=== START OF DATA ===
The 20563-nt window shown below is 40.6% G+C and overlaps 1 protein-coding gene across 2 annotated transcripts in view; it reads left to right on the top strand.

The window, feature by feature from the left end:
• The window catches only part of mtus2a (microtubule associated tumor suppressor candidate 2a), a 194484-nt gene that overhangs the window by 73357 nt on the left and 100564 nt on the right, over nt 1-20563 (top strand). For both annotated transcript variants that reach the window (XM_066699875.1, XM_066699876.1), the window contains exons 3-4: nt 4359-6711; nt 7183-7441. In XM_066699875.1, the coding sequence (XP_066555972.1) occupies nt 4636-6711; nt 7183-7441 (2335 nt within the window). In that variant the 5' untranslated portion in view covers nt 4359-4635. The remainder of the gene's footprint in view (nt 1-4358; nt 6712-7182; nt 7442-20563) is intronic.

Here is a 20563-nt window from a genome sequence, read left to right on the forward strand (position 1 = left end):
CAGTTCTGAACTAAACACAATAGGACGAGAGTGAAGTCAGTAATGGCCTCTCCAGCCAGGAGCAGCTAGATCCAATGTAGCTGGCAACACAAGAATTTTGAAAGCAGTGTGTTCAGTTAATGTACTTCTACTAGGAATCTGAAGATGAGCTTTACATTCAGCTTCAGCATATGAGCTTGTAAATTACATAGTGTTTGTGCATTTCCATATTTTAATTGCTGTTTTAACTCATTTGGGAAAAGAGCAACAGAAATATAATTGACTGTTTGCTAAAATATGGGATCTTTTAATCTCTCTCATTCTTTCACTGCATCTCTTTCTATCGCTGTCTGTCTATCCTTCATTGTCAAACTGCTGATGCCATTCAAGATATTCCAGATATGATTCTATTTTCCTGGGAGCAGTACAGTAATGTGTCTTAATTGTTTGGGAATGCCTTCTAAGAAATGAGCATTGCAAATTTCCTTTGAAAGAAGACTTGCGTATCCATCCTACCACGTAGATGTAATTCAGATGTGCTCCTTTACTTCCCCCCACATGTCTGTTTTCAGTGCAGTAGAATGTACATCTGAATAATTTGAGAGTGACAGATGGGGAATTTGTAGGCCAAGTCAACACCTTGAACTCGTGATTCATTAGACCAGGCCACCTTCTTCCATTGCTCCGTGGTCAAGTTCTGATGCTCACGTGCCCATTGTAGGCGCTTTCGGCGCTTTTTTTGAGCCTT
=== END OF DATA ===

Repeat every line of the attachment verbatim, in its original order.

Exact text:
The 20563-nt window shown below is 40.6% G+C and overlaps 1 protein-coding gene across 2 annotated transcripts in view; it reads left to right on the top strand.

The window, feature by feature from the left end:
• The window catches only part of mtus2a (microtubule associated tumor suppressor candidate 2a), a 194484-nt gene that overhangs the window by 73357 nt on the left and 100564 nt on the right, over nt 1-20563 (top strand). For both annotated transcript variants that reach the window (XM_066699875.1, XM_066699876.1), the window contains exons 3-4: nt 4359-6711; nt 7183-7441. In XM_066699875.1, the coding sequence (XP_066555972.1) occupies nt 4636-6711; nt 7183-7441 (2335 nt within the window). In that variant the 5' untranslated portion in view covers nt 4359-4635. The remainder of the gene's footprint in view (nt 1-4358; nt 6712-7182; nt 7442-20563) is intronic.

Here is a 20563-nt window from a genome sequence, read left to right on the forward strand (position 1 = left end):
CAGTTCTGAACTAAACACAATAGGACGAGAGTGAAGTCAGTAATGGCCTCTCCAGCCAGGAGCAGCTAGATCCAATGTAGCTGGCAACACAAGAATTTTGAAAGCAGTGTGTTCAGTTAATGTACTTCTACTAGGAATCTGAAGATGAGCTTTACATTCAGCTTCAGCATATGAGCTTGTAAATTACATAGTGTTTGTGCATTTCCATATTTTAATTGCTGTTTTAACTCATTTGGGAAAAGAGCAACAGAAATATAATTGACTGTTTGCTAAAATATGGGATCTTTTAATCTCTCTCATTCTTTCACTGCATCTCTTTCTATCGCTGTCTGTCTATCCTTCATTGTCAAACTGCTGATGCCATTCAAGATATTCCAGATATGATTCTATTTTCCTGGGAGCAGTACAGTAATGTGTCTTAATTGTTTGGGAATGCCTTCTAAGAAATGAGCATTGCAAATTTCCTTTGAAAGAAGACTTGCGTATCCATCCTACCACGTAGATGTAATTCAGATGTGCTCCTTTACTTCCCCCCACATGTCTGTTTTCAGTGCAGTAGAATGTACATCTGAATAATTTGAGAGTGACAGATGGGGAATTTGTAGGCCAAGTCAACACCTTGAACTCGTGATTCATTAGACCAGGCCACCTTCTTCCATTGCTCCGTGGTCAAGTTCTGATGCTCACGTGCCCATTGTAGGCGCTTTCGGCGCTTTTTTTGAGCCTT